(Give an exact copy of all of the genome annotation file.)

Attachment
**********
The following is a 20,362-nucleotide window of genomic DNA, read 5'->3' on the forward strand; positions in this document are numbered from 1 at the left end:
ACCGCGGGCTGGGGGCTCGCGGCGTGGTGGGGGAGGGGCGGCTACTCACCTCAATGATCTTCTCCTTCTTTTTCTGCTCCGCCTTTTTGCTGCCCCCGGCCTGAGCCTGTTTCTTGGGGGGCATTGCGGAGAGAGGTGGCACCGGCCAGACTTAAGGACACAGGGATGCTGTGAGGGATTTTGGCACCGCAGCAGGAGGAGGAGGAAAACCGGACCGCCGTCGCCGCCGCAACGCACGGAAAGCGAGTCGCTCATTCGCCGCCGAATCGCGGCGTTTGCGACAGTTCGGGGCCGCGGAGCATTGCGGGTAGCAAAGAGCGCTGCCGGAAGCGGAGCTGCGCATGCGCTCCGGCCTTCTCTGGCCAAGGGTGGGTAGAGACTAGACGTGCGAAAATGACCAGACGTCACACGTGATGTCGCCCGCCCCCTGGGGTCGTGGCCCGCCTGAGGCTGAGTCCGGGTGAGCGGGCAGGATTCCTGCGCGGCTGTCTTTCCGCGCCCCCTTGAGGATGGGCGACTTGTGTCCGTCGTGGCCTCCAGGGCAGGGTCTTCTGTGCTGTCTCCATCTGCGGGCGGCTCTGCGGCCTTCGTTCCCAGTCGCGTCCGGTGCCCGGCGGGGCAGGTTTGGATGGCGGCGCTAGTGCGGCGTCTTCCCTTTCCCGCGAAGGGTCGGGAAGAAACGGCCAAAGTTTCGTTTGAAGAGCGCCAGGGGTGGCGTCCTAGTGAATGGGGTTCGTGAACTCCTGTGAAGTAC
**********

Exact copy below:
The following is a 20,362-nucleotide window of genomic DNA, read 5'->3' on the forward strand; positions in this document are numbered from 1 at the left end:
ACCGCGGGCTGGGGGCTCGCGGCGTGGTGGGGGAGGGGCGGCTACTCACCTCAATGATCTTCTCCTTCTTTTTCTGCTCCGCCTTTTTGCTGCCCCCGGCCTGAGCCTGTTTCTTGGGGGGCATTGCGGAGAGAGGTGGCACCGGCCAGACTTAAGGACACAGGGATGCTGTGAGGGATTTTGGCACCGCAGCAGGAGGAGGAGGAAAACCGGACCGCCGTCGCCGCCGCAACGCACGGAAAGCGAGTCGCTCATTCGCCGCCGAATCGCGGCGTTTGCGACAGTTCGGGGCCGCGGAGCATTGCGGGTAGCAAAGAGCGCTGCCGGAAGCGGAGCTGCGCATGCGCTCCGGCCTTCTCTGGCCAAGGGTGGGTAGAGACTAGACGTGCGAAAATGACCAGACGTCACACGTGATGTCGCCCGCCCCCTGGGGTCGTGGCCCGCCTGAGGCTGAGTCCGGGTGAGCGGGCAGGATTCCTGCGCGGCTGTCTTTCCGCGCCCCCTTGAGGATGGGCGACTTGTGTCCGTCGTGGCCTCCAGGGCAGGGTCTTCTGTGCTGTCTCCATCTGCGGGCGGCTCTGCGGCCTTCGTTCCCAGTCGCGTCCGGTGCCCGGCGGGGCAGGTTTGGATGGCGGCGCTAGTGCGGCGTCTTCCCTTTCCCGCGAAGGGTCGGGAAGAAACGGCCAAAGTTTCGTTTGAAGAGCGCCAGGGGTGGCGTCCTAGTGAATGGGGTTCGTGAACTCCTGTGAAGTAC